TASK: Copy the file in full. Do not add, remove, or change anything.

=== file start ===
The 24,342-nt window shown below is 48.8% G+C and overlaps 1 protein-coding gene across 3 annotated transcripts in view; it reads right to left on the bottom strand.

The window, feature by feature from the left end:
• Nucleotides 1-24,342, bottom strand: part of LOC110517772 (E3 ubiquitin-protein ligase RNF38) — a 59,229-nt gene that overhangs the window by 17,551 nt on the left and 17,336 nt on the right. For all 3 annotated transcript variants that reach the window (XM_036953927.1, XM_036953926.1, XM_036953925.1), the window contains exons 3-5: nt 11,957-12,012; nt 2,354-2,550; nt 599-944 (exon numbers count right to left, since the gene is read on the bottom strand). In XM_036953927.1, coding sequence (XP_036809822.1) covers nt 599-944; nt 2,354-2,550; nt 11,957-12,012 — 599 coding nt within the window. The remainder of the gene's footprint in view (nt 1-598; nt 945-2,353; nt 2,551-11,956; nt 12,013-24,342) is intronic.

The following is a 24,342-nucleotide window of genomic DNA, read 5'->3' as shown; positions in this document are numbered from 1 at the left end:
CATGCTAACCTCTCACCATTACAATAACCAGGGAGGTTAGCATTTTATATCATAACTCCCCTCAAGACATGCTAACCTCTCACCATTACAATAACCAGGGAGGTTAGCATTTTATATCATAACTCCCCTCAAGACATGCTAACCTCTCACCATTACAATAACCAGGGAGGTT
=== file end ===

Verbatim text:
The 24,342-nt window shown below is 48.8% G+C and overlaps 1 protein-coding gene across 3 annotated transcripts in view; it reads right to left on the bottom strand.

The window, feature by feature from the left end:
• Nucleotides 1-24,342, bottom strand: part of LOC110517772 (E3 ubiquitin-protein ligase RNF38) — a 59,229-nt gene that overhangs the window by 17,551 nt on the left and 17,336 nt on the right. For all 3 annotated transcript variants that reach the window (XM_036953927.1, XM_036953926.1, XM_036953925.1), the window contains exons 3-5: nt 11,957-12,012; nt 2,354-2,550; nt 599-944 (exon numbers count right to left, since the gene is read on the bottom strand). In XM_036953927.1, coding sequence (XP_036809822.1) covers nt 599-944; nt 2,354-2,550; nt 11,957-12,012 — 599 coding nt within the window. The remainder of the gene's footprint in view (nt 1-598; nt 945-2,353; nt 2,551-11,956; nt 12,013-24,342) is intronic.

The following is a 24,342-nucleotide window of genomic DNA, read 5'->3' as shown; positions in this document are numbered from 1 at the left end:
CATGCTAACCTCTCACCATTACAATAACCAGGGAGGTTAGCATTTTATATCATAACTCCCCTCAAGACATGCTAACCTCTCACCATTACAATAACCAGGGAGGTTAGCATTTTATATCATAACTCCCCTCAAGACATGCTAACCTCTCACCATTACAATAACCAGGGAGGTT